While many of the best-known streets in nabes like Park Slope, Carroll Gardens, Boerum Hill, Cobble Hill and Brooklyn Heights — the heart of brownstone Brooklyn — often bear innocuous titles, some were named (or renamed) for lesser-known politicians of the past or to avoid associations with infamous murders. In some cases, the street names are incorrectly spelled.
Many may know the neighborhoods these blocks run through, but far fewer know the meanings behind the street names. Here, some of the most interesting stories behind them.
Despite the peaceful facade of the residential strip of Lincoln Place, its name originates in one of the 19th century’s most infamous murders. In 1873, near 5th Avenue and what was then Degraw Street, 41-year-old widower Charles Goodrich was found dead in his brownstone with three bullet holes in his head, according to Ephemeral New York.
It took months, but authorities eventually discovered the murderess, Goodrich’s scorned lover Lizzie Lloyd — known to many by her pseudonym, Kate Stoddard — and sent her to an insane asylum upstate. In the meantime, locals convinced the city to change the block’s name to avoid “unpleasant associations,” according to an 1873 New York Times article.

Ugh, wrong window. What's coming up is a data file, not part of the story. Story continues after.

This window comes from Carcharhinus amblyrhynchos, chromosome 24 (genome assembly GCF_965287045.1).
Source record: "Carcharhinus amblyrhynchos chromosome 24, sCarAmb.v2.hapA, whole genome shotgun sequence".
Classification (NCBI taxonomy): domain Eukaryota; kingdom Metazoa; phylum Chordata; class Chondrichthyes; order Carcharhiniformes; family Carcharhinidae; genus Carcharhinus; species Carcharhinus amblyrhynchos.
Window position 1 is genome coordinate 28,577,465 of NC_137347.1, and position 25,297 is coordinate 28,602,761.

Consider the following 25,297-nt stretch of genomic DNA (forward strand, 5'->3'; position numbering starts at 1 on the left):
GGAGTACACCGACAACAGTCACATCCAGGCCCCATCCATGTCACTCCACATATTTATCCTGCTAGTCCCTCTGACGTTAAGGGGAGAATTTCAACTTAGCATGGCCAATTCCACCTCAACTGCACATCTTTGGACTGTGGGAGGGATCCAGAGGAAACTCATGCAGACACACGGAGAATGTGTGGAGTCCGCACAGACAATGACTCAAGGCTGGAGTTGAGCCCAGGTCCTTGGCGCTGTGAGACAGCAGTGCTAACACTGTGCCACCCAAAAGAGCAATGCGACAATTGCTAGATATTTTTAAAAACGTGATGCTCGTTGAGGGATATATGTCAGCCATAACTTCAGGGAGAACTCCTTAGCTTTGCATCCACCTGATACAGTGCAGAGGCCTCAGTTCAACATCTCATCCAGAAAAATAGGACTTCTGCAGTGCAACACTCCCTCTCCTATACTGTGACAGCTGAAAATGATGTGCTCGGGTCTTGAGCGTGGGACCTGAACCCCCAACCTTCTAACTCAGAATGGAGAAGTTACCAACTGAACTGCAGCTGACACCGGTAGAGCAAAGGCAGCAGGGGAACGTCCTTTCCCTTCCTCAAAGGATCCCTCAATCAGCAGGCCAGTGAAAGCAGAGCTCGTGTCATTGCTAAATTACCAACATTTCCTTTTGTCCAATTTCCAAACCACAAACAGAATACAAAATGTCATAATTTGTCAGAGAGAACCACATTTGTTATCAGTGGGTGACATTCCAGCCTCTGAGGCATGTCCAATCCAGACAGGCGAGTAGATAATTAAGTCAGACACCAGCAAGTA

Before the “great mistake” of 1898 (aka the consolidation of New York City), back when Brooklyn was its own city, it also had its own mayor. Samuel Smith (1788-1872), a Democrat, was Brooklyn’s 10th mayor and a big landowner in present-day Boerum Hill, as well as the namesake for the eponymous street.
Hans Hansen Bergen was raised in Bergen, Norway, before moving to New Amsterdam in 1633. He was the patriarch of the Dutch Bergen clan, one of Brooklyn’s most important early families, and his descendants became big landowners in Kings County — and the inspiration for Bergen Street’s name.
The only Catholic signer of the Declaration of Independence, Charles Carroll (1737-1832) is the namesake of both Carroll Street and the neighborhood it runs through, Carroll Gardens. Carroll’s connection to the street was born in 1776 during the Battle of Brooklyn, when a regiment of 400 soldiers from Maryland, where Carroll was senator at the time, died in an attack on a British encampment.
A vital leader in the defense of Park Slope’s Old Stone House from British troops during the Revolutionary War, William Alexander “Lord Stirling” (1726-1783) was not really a Lord, nor did he spell his name with an “e”, as the street signs which honor his legacy still purport.
- A Senator From Maryland: How Carroll Gardens Got Its Name
- Amusement Parks and Sporting Grounds: How Bergen Beach Got Its Name
- How Did Brooklyn Heights’ Fruit Streets Get Their Names?